"Thett, you're really good at convincing people you're a decent person"-tulle

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: At 11/12/2016 11:49:40 PM, Raisor wrote:
: thett was right
thett3
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6/24/2013 8:59:03 PM
Posted: 3 years ago
At 6/24/2013 8:55:49 PM, thett3 wrote:
At 6/24/2013 8:54:15 PM, 000ike wrote:
SCOTUS is beyond prediction. We all thought they'd strike down Obamacare - Roberts changed his vote at the last minute. We all thought their conservative supermajority (with Elena Kagan not participating) would completely obliterate the constitutional standing of Affirmative Action, they didn't - they simply almost unanimously sent it back the lower court and maintained the 2003 precedent. Who knows what the supremes will do, but it will surely be interesting to see.

Very true. I remember even hearing rumors that Roberts wrote both the Majority and Dissenting opinion (which was intended to be the majority opinion before he changed his vote).

*in the ACA case
DDO Vice President

#StandwithBossy

#UnbanTheMadman

#BetOnThett

"Don't quote me, ever." -Max

"My name is max. I'm not a big fan of slacks"- Max rapping

"Walmart should have the opportunity to bribe a politician to it's agenda" -Max

"Thett, you're really good at convincing people you're a decent person"-tulle

"You fit the character of Regina George quite nicely"- Sam

: At 11/12/2016 11:49:40 PM, Raisor wrote:
: thett was right
Noumena
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6/24/2013 9:02:02 PM
Posted: 3 years ago
I concur with Ike here. While I would definitely support striking down DOMA (Prop 8 I'm more murky on), the Obamacare fiasco makes me skeptical of any predicative power.
: At 5/13/2014 7:05:20 PM, Crescendo wrote:
: The difference is that the gay movement is currently pushing their will on Churches, as shown in the link to gay marriage in Denmark. Meanwhile, the Inquisition ended several centuries ago.
YYW
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6/24/2013 9:45:51 PM
Posted: 3 years ago
At 6/24/2013 8:20:26 PM, bladerunner060 wrote:
DOMA will get repealed on States' Rights grounds or something similar, avoiding the important question as much as possible.

If SCOTUS was going to do that, why would they have even bothered to grant ceri, rather than just ignore because the issue wasn't ripe?

Prop. 8 may get repealed, but only because it was done in such an obviously discriminatory manner (and utterly lacked a State Interest); that one I'm less sure on, and the broader implications will depend on how the opinion is written.

I can't see repealing prop 8 without striking down DOMA... I suppose it's possible, but not -I think- likely.
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YYW
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6/24/2013 9:52:37 PM
Posted: 3 years ago
At 6/24/2013 8:55:49 PM, thett3 wrote:
At 6/24/2013 8:54:15 PM, 000ike wrote:
SCOTUS is beyond prediction.

That is just not true. There is an entire field of political science which does more or less precisely that (studying judicial politics and judicialization trends).

We all thought they'd strike down Obamacare - Roberts changed his vote at the last minute.

LOL That is just not true either (that "we all" -whoever "we" refers to in this case is tbd- thought SCOTUS would strike down obamacare). Very few well informed judicial scholars actually believed it was unconstitutional. Only the dimwitted pundits actually believed what you are saying -although most were surprised by Robert's reasoning.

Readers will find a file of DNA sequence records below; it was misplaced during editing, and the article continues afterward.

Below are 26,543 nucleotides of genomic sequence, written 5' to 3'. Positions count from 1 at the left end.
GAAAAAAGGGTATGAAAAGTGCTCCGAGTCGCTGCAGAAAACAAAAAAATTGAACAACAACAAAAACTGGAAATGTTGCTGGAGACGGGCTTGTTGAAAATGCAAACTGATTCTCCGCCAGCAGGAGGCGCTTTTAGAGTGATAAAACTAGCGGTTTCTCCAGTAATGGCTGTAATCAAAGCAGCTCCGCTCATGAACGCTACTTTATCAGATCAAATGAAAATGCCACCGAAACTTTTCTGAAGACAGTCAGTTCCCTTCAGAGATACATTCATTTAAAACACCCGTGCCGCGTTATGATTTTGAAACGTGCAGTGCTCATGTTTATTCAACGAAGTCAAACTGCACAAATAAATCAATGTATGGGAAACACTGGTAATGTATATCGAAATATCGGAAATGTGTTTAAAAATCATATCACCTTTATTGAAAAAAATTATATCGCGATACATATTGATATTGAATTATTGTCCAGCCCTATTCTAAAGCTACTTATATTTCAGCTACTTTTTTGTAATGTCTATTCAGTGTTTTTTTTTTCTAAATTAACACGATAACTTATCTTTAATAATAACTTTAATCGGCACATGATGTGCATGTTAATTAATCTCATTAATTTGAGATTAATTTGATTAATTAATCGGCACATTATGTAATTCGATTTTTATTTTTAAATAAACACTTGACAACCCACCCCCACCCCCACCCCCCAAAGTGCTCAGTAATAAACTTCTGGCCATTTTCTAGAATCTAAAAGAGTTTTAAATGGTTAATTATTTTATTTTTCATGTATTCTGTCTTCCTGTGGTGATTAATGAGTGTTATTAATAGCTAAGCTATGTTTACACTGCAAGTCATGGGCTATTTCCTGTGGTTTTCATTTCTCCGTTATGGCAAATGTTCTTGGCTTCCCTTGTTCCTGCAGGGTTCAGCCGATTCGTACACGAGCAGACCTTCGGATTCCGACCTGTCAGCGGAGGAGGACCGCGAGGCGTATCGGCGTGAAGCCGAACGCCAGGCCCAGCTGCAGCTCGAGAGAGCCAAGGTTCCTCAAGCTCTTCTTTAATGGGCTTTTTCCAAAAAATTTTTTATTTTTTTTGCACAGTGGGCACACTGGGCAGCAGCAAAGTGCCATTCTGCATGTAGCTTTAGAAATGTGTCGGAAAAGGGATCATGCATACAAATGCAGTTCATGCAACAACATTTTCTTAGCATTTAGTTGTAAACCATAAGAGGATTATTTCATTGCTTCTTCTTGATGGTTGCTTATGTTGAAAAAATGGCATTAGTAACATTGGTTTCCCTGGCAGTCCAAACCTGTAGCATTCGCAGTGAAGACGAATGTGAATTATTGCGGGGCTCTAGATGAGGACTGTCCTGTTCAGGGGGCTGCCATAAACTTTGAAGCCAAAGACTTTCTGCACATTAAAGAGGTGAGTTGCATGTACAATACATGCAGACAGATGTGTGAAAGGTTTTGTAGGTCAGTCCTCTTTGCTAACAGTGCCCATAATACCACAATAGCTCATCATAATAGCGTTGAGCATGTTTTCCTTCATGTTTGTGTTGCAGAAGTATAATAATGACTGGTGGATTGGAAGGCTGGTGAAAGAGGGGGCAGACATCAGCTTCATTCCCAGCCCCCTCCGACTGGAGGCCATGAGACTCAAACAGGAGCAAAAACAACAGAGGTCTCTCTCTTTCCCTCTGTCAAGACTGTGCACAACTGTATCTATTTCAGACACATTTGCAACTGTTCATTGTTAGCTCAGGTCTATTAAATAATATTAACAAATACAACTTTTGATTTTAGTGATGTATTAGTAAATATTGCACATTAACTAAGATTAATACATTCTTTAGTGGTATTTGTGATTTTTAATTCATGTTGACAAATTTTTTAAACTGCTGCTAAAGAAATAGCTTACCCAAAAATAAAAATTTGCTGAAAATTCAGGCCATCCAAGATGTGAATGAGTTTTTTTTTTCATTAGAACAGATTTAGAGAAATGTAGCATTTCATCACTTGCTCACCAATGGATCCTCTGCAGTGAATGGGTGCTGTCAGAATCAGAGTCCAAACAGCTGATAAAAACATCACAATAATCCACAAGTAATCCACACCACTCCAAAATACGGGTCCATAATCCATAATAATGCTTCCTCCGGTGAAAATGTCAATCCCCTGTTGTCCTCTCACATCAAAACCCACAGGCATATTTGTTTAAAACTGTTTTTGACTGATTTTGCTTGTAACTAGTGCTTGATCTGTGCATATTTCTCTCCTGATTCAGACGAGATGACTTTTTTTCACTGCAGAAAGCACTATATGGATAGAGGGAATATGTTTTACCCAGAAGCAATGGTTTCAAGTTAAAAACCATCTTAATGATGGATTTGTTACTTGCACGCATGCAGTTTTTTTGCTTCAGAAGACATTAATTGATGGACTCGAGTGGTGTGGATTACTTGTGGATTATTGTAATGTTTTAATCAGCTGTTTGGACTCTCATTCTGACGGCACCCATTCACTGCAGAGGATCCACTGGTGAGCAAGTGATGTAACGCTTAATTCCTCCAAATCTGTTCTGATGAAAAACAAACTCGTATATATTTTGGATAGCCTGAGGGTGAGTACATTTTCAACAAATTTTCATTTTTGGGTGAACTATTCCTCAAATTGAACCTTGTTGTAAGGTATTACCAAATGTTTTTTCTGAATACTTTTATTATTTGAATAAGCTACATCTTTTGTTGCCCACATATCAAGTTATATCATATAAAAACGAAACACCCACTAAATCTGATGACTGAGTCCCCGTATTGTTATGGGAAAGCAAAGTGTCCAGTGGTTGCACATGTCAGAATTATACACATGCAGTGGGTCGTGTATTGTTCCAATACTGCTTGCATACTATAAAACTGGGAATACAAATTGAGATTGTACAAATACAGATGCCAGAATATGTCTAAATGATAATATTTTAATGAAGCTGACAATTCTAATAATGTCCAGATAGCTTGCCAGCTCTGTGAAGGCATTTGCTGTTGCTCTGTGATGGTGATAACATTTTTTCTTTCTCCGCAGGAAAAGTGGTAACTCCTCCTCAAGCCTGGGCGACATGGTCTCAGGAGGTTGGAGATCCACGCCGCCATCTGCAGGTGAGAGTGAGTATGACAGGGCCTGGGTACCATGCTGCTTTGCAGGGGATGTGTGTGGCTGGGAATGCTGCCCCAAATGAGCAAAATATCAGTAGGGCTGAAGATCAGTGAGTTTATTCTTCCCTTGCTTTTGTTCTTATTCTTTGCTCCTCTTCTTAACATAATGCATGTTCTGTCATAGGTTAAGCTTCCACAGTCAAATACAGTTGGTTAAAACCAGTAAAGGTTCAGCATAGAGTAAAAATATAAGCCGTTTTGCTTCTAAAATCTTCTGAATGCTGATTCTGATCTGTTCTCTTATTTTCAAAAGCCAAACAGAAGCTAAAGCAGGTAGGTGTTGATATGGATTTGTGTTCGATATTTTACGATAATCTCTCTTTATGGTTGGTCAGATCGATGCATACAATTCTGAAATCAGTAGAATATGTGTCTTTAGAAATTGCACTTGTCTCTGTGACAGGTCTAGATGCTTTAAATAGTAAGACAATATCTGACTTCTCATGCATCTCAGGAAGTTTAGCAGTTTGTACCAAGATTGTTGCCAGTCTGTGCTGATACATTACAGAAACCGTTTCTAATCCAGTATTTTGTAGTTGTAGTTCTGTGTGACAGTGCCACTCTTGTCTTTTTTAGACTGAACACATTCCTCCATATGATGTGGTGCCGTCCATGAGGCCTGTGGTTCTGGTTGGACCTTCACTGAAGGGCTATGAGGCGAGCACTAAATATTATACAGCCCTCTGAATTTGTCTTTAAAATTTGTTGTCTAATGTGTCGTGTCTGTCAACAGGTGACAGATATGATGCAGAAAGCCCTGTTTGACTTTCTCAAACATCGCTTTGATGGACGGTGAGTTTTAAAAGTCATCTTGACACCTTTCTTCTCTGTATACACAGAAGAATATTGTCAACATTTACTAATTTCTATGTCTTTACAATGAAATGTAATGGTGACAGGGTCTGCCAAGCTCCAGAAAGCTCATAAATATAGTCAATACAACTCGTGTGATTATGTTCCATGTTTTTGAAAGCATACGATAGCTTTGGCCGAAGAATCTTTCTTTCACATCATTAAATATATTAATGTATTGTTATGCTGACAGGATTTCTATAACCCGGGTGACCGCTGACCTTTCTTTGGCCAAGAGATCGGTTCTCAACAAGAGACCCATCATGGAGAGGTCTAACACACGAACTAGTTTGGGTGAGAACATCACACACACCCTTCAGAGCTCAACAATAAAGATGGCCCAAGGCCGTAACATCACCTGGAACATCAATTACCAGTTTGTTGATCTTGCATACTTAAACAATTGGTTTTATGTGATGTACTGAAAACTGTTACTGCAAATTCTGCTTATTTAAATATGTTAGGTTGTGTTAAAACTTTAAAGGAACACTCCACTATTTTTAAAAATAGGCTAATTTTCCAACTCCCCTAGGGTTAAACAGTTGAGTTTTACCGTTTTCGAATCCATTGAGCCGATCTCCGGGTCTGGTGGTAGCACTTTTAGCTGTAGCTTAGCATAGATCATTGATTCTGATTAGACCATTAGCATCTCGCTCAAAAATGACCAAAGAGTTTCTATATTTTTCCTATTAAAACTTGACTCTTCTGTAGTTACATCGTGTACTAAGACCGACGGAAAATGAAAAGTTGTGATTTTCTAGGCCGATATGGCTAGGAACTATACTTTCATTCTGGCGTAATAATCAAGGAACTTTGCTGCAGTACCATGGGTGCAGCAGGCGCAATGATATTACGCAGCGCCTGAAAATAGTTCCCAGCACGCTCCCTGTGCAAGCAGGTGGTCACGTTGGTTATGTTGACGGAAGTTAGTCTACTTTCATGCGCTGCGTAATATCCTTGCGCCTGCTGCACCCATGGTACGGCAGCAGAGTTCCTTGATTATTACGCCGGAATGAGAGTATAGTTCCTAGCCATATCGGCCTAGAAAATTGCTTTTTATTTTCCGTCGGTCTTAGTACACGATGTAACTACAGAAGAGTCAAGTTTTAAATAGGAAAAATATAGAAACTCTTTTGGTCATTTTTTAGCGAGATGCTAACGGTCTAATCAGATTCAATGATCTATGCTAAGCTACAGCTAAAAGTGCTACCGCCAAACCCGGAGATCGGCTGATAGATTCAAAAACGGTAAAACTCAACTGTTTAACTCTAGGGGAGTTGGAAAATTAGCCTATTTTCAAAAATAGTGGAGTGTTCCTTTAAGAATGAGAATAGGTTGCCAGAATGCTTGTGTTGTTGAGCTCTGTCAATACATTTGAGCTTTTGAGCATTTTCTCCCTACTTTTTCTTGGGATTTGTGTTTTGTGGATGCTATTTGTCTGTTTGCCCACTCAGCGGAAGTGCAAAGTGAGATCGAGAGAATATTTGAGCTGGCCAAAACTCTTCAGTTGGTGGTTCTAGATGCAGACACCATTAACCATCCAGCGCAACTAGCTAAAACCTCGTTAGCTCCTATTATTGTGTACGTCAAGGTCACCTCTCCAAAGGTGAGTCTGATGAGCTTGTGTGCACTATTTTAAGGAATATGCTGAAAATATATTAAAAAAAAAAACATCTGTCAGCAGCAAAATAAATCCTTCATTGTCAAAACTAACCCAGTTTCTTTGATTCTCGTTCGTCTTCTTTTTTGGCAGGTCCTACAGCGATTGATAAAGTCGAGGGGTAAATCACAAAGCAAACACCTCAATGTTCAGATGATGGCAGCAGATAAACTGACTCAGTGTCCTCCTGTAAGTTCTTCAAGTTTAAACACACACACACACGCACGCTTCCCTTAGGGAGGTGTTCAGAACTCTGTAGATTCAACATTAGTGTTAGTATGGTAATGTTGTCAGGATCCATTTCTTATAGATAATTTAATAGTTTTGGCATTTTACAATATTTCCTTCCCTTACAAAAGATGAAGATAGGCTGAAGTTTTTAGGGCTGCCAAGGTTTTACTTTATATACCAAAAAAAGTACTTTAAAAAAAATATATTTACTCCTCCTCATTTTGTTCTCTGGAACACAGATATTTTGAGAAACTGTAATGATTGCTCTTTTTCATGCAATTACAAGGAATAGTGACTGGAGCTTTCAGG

We all thought their conservative supermajority (with Elena Kagan not participating) would completely obliterate the constitutional standing of Affirmative Action, they didn't - they simply almost unanimously sent it back the lower court and maintained the 2003 precedent. Who knows what the supremes will do, but it will surely be interesting to see.

Nope.

Very true. I remember even hearing rumors that Roberts wrote both the Majority and Dissenting opinion (which was intended to be the majority opinion before he changed his vote).

Roberts would have started a war with the White House, which would have both undermined the legitimacy of the Supreme Court and the Executive Branch, while fundamentally thumbing his nose at the role of checks and balances. What Robert's did, though, was more clever than most give him credit for. With the stroke of a pen, Roberts made the president a liar (Obama said that he wouldn't raise taxes on the middle class, and the provisions of Obamacare -if a tax- will significantly raise the tax rates of almost all middle class Americans).
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000ike
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6/24/2013 9:57:14 PM
Posted: 3 years ago
At 6/24/2013 9:52:37 PM, YYW wrote:
At 6/24/2013 8:55:49 PM, thett3 wrote:
At 6/24/2013 8:54:15 PM, 000ike wrote:
SCOTUS is beyond prediction.

That is just not true. There is an entire field of political science which does more or less precisely that (studying judicial politics and judicialization trends).

We all thought they'd strike down Obamacare - Roberts changed his vote at the last minute.

LOL That is just not true either (that "we all" -whoever "we" refers to in this case is tbd- thought SCOTUS would strike down obamacare). Very few well informed judicial scholars actually believed it was unconstitutional. Only the dimwitted pundits actually believed what you are saying -although most were surprised by Robert's reasoning.

We all thought their conservative supermajority (with Elena Kagan not participating) would completely obliterate the constitutional standing of Affirmative Action, they didn't - they simply almost unanimously sent it back the lower court and maintained the 2003 precedent. Who knows what the supremes will do, but it will surely be interesting to see.

Nope.

Very true. I remember even hearing rumors that Roberts wrote both the Majority and Dissenting opinion (which was intended to be the majority opinion before he changed his vote).